The factual context from which this judgment arises concerns the procedural fairness of a retrenchment dispute. The matter pivoted on the applicability of S189A of the Labour Relations Act No. 66 of 1995 (“LRA”), Mr. Wessel Enslin (“the Employee”) disputed the provisions applicability, whereas Lonmin Platinum Comprising Western Platinum Limited (“the Employer”) contended the provision applied and “that consequently this Court’s jurisdiction to enquire into procedural fairness is ousted by section 189A(18) of the LRA.”
At the heart of the Employer’s contentions was section 189A(18) of the LRA which provides that:
‘The Labour Court may not adjudicate a dispute about procedural fairness of a dismissal based on the employer’s operational requirements referred to it in terms of section 191(5)(b)(ii)’.
In the current matter, the Employer issued 2 (two) notices under the provisions of Section 189(3) of the LRA, being addressed to the trade unions involved, being NUM, UASA, Solidarity and AMCU (the trade unions), the second notice being issued to the Employee.
At the heart of the Employee’s disputation was that there were alternatives to retrenchments. The Employee contended that the Employer failed to consider the implications of the retrenchment, as well as failing to disclose the number of employees effected.
However, on analysis of the factual matrix, the court noted that the Employer was mindful of the provisions of the LRA, this being evidenced by the proposed facilitation of consultations and proposed use of restructuring agreements. The parties agreed to seek a facilitator to assist in the restructuring process.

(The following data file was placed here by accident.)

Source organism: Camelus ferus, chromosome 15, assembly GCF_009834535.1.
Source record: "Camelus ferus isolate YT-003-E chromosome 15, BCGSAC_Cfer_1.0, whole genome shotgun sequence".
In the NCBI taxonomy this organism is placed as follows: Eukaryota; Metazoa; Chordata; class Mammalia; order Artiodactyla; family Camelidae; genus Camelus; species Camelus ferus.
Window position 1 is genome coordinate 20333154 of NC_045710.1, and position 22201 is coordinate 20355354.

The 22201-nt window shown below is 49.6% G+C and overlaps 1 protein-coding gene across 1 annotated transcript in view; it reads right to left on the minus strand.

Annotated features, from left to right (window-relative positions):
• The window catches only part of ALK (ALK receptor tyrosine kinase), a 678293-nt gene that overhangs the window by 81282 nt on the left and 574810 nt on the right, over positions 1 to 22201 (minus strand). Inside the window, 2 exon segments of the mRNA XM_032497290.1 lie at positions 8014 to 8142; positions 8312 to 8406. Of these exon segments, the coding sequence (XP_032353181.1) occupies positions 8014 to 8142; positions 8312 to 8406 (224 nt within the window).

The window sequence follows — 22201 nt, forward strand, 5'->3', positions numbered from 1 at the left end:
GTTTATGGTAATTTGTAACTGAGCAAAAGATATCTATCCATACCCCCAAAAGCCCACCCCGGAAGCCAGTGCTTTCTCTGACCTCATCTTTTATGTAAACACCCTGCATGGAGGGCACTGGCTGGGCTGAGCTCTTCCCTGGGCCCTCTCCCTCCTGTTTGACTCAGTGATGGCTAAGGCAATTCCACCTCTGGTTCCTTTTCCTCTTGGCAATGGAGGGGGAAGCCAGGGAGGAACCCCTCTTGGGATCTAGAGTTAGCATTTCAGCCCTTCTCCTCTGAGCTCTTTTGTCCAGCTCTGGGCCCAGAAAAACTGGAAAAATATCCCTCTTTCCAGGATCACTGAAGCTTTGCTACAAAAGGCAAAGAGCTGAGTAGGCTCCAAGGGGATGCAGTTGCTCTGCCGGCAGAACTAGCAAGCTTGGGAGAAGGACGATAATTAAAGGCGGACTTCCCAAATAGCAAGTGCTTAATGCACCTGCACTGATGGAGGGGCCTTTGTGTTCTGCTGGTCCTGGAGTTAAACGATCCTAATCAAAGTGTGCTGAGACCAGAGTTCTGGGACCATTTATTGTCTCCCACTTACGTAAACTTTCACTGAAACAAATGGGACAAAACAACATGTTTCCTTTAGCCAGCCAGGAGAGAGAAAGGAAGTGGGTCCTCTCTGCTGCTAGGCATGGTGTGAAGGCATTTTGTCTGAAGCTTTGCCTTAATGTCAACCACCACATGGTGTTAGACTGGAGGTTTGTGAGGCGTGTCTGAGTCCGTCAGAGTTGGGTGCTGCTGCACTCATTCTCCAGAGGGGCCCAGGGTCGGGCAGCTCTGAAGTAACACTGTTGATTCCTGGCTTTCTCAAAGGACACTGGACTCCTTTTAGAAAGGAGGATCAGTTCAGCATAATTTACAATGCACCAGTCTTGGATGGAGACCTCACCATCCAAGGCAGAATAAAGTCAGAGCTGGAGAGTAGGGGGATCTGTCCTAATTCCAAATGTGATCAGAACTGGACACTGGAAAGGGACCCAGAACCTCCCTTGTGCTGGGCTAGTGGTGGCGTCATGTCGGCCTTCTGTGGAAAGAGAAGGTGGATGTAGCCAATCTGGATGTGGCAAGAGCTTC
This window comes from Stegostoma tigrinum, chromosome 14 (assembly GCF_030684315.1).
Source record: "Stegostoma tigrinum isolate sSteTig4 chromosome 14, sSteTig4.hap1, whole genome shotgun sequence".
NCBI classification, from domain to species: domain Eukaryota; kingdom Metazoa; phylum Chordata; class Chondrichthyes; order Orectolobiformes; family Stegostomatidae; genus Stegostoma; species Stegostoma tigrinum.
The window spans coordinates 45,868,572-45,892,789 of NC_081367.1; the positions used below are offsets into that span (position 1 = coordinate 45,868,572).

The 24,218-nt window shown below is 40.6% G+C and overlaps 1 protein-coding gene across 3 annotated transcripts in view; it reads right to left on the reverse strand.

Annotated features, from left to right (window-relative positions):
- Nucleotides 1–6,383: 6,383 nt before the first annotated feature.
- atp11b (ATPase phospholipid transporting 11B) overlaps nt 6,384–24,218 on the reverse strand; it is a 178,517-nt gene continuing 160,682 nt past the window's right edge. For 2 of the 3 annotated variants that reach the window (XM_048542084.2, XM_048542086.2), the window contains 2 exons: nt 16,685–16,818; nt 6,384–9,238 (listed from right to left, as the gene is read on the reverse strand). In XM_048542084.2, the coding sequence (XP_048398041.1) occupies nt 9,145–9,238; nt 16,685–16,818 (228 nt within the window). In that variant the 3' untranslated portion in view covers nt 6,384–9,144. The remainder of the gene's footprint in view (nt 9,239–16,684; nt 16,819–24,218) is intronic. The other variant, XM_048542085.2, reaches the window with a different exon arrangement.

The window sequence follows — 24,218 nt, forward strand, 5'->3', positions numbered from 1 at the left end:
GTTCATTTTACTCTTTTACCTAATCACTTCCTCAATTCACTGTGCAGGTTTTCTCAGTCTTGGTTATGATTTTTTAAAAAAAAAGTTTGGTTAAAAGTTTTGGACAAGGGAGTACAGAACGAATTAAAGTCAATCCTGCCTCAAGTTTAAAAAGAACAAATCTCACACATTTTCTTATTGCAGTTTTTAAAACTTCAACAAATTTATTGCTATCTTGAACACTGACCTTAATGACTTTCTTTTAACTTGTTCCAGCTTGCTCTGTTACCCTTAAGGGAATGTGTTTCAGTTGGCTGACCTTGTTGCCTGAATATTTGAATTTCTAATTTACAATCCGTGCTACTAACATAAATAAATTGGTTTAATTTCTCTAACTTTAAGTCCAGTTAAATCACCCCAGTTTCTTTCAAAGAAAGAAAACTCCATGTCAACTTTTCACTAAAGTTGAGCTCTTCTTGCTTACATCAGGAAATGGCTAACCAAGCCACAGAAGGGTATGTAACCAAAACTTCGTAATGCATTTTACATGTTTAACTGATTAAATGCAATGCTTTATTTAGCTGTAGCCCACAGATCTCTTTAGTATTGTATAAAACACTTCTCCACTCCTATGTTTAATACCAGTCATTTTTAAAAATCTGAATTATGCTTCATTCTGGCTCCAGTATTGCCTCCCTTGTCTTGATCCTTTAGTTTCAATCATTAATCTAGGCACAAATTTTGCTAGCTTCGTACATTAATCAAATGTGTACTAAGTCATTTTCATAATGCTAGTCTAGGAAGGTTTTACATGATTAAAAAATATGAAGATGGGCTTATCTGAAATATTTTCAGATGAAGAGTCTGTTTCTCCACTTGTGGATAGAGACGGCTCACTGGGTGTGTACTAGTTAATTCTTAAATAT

In light of the facilitation process envisioned by the LRA, the Court found that the Employer hosted the comprehensive facilitation process required when embarking on retrenchment proceedings in terms of S189 of the LRA.
Furthermore, the court was cognisant of the fact that the Employer had contemplated retrenching employees in accordance with the scale provided in section 189A(1)(a)(v). In addition, a facilitator was appointed in terms of section 189A(4). This being a large-scale retrenchment, section 189(13) read with section 189A(18).
Consequently, the Court concluded that the court had no jurisdiction to adjudicate a dispute about the procedural fairness of the Employee’s dismissal based on the Employer’s operational requirements.
The court noted that the substantive fairness of the matter needed to be adjudicated at a future date.
This judgement highlights that even though there are protections afforded to employees (as well as numerous hurdles an employer has to overcome when contemplating retrenchment), employers will not be unduly punished when effecting retrenchments under the ambit of the LRA. Furthermore, the judgment highlights the detrimental effect retrenchments have socially and economically, one gets a glimpse into the severity with which employers will be dealt with if they attempt to evade the stipulated parameters of S189 of the LRA.
Written by John Mackechnie and supervised by Heidi Barter, 22 November 2018